Looking back at my undergraduate final year project
As I was putting up my new website, I looked back at my final year project as an undergraduate student. I realized I have forgotten most of the technical details and found many programming mistakes that I made in the implementation. It has been an interesting exercise to go retro and reflect a bit on the project So I decided to write a short blog post about it.
I was interested in machine learning and distributed systems at the time. After consulting with my advisor, I decided on a project that would give me exposure to both. The project was to develop a distributed sparse support vector machine (SVM) algorithm for feature selection. There are a lot of keywords in this sentence. So let’s break it down word by word:
distributed- the algorithm distributes the data and the work to a coordinated set of machines
SVM- a classic classification algorithm with nice bounds
feature selection- the process of selecting from a dataset a subset of features that are most important for a problem (think regression or classification)
sparse- select only a small subset of the features (the standard technique is to regularize the l0 or l1 norm of the weight vector)
The gist of the project was to implement a single machine feature selection algorithm called Feature Generating Machine (FGM) in a distributed fashion, on top of the Husky system . The most challenging parts of the project were to understand the mathematical formulation of the problem and coming up with a decomposition of the data and the work in a distributed setting whilst keeping remote communication costs small. If you are interested in learning more, you can find my report here.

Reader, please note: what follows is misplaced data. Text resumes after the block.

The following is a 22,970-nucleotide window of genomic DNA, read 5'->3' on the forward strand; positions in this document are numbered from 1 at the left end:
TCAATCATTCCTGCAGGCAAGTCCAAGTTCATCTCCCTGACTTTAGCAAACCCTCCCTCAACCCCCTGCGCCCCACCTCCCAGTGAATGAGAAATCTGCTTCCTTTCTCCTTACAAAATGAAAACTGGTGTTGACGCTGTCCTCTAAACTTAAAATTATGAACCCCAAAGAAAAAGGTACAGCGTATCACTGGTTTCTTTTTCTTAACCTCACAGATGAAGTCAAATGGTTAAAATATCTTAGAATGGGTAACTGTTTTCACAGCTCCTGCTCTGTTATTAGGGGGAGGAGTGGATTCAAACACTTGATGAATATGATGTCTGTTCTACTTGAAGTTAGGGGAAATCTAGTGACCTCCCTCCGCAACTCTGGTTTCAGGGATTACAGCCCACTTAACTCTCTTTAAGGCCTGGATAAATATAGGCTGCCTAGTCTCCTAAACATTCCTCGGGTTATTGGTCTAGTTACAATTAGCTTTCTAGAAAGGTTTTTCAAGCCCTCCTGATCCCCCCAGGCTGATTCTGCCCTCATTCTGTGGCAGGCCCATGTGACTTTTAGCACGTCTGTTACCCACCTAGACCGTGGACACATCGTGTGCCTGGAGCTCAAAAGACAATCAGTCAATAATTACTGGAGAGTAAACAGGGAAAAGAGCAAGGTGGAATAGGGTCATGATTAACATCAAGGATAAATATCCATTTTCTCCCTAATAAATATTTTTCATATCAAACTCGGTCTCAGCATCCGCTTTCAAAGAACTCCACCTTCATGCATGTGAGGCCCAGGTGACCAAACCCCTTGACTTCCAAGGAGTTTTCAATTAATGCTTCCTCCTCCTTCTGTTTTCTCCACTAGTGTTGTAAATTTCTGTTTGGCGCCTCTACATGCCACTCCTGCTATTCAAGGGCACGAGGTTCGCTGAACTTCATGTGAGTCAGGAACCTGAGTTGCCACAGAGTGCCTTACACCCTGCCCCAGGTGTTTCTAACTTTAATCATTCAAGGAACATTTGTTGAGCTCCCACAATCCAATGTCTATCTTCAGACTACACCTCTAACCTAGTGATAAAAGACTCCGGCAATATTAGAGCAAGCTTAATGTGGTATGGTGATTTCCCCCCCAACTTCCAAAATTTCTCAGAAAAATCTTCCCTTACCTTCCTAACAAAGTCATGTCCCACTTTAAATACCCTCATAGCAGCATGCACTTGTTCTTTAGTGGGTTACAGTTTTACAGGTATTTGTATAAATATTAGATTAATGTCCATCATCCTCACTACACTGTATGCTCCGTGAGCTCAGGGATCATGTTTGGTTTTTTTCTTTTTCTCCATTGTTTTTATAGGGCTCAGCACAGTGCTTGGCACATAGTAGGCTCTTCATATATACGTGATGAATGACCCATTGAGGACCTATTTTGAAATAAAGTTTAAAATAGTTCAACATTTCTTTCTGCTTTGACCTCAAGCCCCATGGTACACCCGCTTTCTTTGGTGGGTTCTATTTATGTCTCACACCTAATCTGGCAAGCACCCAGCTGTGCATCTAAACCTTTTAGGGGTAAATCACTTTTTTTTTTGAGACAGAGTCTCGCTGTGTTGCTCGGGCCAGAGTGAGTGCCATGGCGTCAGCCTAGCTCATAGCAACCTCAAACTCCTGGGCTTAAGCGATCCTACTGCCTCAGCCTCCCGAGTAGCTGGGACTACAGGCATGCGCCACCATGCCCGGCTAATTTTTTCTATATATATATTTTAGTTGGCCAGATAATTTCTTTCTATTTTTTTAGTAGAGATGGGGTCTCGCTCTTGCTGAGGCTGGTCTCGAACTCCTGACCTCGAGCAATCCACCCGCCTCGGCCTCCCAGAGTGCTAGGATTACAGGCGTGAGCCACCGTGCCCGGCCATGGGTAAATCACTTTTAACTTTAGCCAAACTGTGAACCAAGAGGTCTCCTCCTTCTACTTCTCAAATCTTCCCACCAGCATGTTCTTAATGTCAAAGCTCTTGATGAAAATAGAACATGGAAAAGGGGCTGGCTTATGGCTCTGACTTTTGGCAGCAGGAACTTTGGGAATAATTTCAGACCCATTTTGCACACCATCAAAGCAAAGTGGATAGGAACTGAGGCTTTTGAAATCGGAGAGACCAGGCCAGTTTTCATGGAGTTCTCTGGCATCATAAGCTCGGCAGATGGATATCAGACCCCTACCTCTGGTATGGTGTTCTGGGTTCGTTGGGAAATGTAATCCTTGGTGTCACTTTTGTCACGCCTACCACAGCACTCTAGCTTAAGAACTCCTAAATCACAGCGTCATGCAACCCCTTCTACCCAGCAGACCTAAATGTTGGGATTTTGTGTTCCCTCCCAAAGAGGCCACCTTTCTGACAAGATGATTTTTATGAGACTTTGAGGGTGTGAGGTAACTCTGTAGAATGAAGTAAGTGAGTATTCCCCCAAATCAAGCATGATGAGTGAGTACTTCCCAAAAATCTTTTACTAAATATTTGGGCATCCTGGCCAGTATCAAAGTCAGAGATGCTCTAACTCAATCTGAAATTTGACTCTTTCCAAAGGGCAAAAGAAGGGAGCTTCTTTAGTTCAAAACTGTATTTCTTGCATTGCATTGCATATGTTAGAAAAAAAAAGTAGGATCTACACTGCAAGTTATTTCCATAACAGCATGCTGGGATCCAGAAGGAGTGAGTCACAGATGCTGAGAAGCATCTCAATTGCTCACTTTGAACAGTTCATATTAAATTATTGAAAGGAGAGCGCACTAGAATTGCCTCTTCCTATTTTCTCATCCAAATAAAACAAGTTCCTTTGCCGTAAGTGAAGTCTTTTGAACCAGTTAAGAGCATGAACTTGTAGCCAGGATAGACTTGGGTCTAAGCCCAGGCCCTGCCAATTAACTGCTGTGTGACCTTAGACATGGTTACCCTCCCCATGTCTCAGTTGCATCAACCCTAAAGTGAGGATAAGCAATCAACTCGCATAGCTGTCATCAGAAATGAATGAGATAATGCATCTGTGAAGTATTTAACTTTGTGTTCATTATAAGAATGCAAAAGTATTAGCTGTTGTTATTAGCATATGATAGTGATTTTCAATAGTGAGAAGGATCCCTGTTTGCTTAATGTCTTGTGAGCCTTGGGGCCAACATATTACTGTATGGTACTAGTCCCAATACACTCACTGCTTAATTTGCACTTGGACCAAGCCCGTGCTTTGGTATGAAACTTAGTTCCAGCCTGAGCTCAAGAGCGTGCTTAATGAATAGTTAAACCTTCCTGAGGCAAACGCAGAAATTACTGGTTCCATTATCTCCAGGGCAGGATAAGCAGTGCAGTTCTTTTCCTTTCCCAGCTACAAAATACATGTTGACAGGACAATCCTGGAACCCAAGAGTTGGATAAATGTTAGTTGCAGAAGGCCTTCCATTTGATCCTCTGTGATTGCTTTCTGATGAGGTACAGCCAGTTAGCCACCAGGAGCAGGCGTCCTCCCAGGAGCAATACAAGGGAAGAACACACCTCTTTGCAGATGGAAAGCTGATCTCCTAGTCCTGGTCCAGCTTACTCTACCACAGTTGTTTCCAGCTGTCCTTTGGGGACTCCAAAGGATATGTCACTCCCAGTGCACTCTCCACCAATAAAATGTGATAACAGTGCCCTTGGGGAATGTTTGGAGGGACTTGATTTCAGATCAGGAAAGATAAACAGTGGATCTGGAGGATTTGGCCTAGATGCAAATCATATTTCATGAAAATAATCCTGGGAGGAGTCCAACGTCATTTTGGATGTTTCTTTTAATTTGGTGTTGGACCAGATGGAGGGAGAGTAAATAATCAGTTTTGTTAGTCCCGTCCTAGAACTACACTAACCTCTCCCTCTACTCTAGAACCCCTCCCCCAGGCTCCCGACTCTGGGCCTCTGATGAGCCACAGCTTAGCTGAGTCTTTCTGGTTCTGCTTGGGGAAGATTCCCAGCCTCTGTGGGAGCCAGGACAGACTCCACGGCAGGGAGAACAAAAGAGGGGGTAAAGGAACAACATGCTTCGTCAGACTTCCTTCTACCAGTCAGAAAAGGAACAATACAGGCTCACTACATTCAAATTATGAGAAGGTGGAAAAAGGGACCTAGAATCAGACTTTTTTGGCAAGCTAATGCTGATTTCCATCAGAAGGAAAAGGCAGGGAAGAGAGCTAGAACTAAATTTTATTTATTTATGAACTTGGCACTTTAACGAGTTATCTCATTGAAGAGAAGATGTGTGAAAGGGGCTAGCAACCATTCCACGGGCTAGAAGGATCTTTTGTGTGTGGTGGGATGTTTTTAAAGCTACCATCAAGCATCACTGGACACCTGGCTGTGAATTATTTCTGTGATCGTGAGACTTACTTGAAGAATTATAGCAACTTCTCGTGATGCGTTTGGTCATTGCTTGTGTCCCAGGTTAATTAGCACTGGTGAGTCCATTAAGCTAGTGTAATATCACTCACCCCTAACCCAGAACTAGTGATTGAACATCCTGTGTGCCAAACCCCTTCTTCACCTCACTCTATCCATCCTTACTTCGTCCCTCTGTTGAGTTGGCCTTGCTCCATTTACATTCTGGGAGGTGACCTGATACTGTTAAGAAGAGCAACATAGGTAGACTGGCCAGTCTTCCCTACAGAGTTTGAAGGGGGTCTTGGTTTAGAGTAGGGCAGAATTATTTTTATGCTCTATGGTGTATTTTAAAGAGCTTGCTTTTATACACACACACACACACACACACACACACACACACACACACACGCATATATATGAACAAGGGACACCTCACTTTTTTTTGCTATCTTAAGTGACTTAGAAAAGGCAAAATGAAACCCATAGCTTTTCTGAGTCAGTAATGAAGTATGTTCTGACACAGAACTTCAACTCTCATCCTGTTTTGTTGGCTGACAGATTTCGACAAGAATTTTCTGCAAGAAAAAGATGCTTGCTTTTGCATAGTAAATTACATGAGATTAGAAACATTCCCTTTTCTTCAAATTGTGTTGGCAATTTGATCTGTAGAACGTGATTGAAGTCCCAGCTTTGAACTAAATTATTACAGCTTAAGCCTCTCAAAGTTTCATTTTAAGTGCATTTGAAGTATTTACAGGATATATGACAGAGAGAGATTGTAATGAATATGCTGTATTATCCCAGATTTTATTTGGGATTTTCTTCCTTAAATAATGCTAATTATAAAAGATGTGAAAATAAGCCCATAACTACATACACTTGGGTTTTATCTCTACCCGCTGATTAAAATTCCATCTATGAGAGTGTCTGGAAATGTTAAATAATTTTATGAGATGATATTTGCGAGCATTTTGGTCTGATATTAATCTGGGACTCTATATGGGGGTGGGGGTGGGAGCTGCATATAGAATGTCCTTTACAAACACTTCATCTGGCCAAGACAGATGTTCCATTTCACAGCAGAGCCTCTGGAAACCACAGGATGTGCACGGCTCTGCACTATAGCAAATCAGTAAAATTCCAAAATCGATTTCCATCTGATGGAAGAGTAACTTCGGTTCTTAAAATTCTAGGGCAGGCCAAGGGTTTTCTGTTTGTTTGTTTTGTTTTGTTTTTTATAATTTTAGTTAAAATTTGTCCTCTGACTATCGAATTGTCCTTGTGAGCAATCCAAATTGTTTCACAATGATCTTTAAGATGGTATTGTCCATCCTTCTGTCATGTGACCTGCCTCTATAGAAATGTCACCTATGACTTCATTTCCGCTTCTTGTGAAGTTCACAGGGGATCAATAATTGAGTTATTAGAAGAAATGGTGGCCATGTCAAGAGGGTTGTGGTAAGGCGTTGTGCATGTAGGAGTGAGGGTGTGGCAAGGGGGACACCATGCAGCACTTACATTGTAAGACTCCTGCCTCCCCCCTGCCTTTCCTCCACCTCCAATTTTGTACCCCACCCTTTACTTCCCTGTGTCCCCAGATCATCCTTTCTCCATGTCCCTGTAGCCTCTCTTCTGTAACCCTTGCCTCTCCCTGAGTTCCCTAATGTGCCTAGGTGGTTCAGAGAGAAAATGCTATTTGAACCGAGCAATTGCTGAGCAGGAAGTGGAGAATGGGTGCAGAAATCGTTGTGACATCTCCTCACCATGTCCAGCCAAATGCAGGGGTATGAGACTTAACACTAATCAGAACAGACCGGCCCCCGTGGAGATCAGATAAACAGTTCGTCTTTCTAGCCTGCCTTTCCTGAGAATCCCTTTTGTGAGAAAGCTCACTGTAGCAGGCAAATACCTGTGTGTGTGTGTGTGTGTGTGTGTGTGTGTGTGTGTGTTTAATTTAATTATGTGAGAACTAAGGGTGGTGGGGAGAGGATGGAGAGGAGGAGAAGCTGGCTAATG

Looking back at the code, which can be found here. I realized I did not know much about software design and had just put everything in a single file, rendering a 2209-lines-of-code beast. The file was supposed to be composed of several main modules: a dual-coordinate descent SVM solver, a distributed SVM solver, a distributed feature selection solver, and some system boilerplates. These modules are smashed into the same file without proper interfaces defined between them.
Not to make any excuses but I think that is a problem shared by many research codes that I have seen in my short time as a student researcher. Students are typically swamped with coursework when at the same time they need to validate many research ideas via fast prototyping. Often an idea is tested and abandoned within a few days, and spending the time to think through the software abstraction and interface just does not feel like it is worth the time. I remembered struggling through thousands of lines of heavy math C++/matlab codes with very few comments and swearing that I would do a better job at design and documentation when implementing my project. I guess I failed to keep my promise after all.
Despite forgetting most of the technical details of the project, I think a few key learnings did strike and persist:
- Understanding the single machine setting to the core is of utmost importance to designing and implementing any distributed algorithms.
- Decoupling and decomposition are very useful techniques for designing distributed algorithms.
Husky is a general distributed computing system developed at CUHK by my advisor and his group. I learned a lot about distributed processing systems during that time when helping out the project as a contributor. ↩